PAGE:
Brandon Selbig, “Climatology of Peak Wind Gusts Around Lake Michigan”
Mentor: Jonathan Kahl, Mathematical Sciences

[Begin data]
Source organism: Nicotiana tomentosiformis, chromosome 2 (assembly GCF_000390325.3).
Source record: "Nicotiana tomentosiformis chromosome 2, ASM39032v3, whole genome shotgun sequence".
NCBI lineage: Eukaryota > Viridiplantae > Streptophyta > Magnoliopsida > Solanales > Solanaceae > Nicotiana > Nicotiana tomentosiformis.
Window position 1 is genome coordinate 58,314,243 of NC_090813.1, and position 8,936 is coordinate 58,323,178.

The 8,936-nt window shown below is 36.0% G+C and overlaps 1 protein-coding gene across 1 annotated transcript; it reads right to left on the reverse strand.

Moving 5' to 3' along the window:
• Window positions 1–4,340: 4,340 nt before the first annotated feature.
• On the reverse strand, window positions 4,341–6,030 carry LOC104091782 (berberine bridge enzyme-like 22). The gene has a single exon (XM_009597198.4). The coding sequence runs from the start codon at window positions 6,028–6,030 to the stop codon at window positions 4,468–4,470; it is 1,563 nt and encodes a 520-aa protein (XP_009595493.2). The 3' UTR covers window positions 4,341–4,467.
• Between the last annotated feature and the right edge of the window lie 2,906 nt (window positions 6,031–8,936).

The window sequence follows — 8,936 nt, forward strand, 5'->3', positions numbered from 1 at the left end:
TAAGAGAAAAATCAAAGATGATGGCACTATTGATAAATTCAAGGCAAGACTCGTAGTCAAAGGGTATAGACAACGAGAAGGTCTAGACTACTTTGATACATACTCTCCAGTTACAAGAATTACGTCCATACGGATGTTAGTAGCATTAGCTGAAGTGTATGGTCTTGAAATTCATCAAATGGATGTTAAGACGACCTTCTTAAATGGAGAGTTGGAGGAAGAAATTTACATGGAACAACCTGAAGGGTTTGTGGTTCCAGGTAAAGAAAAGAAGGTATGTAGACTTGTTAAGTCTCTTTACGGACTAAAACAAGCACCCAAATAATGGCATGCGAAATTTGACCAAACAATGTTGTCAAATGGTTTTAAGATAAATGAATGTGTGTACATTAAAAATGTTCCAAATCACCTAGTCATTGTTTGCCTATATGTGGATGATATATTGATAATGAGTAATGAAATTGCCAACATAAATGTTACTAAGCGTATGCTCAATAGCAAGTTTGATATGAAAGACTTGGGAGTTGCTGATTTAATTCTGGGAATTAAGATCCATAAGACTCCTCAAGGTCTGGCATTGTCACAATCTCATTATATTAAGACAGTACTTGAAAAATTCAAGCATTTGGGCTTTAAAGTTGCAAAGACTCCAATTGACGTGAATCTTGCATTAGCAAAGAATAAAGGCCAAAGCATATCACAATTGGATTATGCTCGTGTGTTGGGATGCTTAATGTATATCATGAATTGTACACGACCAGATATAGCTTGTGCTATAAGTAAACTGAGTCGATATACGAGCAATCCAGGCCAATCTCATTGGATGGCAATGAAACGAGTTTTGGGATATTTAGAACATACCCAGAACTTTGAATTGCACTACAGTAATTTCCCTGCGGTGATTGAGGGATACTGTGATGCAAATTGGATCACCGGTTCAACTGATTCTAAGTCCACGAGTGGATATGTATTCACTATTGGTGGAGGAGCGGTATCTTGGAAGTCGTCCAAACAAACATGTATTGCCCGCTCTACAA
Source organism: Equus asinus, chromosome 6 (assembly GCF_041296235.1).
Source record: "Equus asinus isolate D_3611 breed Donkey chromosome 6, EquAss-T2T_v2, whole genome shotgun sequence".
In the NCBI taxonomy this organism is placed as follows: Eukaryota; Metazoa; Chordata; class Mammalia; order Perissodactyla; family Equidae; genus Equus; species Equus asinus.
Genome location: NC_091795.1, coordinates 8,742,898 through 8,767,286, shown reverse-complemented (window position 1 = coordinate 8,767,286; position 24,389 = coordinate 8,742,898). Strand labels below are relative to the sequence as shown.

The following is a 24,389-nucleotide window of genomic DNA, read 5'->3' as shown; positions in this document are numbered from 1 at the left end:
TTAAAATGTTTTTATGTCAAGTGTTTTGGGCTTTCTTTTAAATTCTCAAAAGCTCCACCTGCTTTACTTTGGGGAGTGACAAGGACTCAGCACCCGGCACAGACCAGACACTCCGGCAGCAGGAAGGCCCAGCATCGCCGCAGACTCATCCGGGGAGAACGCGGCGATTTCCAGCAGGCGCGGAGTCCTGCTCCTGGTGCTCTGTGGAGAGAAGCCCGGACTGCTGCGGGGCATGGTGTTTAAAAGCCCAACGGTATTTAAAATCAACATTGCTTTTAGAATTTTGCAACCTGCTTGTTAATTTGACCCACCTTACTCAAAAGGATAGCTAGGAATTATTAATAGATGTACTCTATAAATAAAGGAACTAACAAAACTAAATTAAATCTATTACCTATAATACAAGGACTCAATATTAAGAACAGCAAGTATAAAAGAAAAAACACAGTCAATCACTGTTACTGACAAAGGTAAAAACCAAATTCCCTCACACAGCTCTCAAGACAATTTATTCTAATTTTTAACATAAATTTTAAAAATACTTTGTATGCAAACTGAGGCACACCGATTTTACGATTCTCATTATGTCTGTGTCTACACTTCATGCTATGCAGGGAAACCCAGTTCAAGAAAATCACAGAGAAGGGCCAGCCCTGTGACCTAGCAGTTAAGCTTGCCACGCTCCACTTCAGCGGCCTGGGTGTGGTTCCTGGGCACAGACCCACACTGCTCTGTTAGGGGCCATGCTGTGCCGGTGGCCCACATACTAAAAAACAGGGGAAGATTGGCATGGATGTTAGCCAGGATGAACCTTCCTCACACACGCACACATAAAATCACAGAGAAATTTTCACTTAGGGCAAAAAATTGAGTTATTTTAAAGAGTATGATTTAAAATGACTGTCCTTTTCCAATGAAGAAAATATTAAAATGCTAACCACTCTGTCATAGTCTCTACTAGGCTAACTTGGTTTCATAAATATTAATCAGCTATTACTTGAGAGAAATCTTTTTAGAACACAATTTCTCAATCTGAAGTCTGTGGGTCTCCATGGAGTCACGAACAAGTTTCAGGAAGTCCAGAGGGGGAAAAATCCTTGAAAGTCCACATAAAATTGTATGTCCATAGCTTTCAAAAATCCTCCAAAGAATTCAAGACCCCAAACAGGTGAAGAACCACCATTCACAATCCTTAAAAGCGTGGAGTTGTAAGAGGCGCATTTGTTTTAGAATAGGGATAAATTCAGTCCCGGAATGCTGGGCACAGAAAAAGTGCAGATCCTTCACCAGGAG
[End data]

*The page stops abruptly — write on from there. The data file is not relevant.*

Wind gusts are a major factor in different areas across not only the United States but different parts of the globe as they have different ecological and economical impacts. Specifically, wind gusts can affect different areas along bodies of water such as coastlines or in this project large lakes like Lake Michigan, as not only are different cities affected but also companies that rely on water travel. Water travel for companies along Lake Michigan have to worry about many factors driven by winds and wind gusts which can affect wave heights and the ships ability to navigate waters and also winds enhanced by lake breezes can have an affect on surrounding lakeside areas. Past researchers have taken wind measurements from US National Weather Service Automated Surface Observation System (ASOS) sites from a span of years that allowed them to create gust factors (GF), the ratio of peak wind gust to average wind speed, and used them to analyze “gustiness” either across the country or for specific sites. What I plan to do is to calculate Gust Factors that are created using 1 minute wind data from 2010-2017, for ASOS sites surrounding Lake Michigan to analyze the “gustiness” across the lake. I will construct GF web plots, which illustrate gust factors and their dependence on wind speed and direction at several sites around Lake Michigan. From there we can spatially analyze how these GFs change throughout the geographic locations surrounding Lake Michigan. Also I will construct a climatology of winds in these areas over the same span of years to be able to show the windiest/gustiest times of year for a certain area around the lake. I expect the results to reveal climatological features of gustiness around Lake Michigan.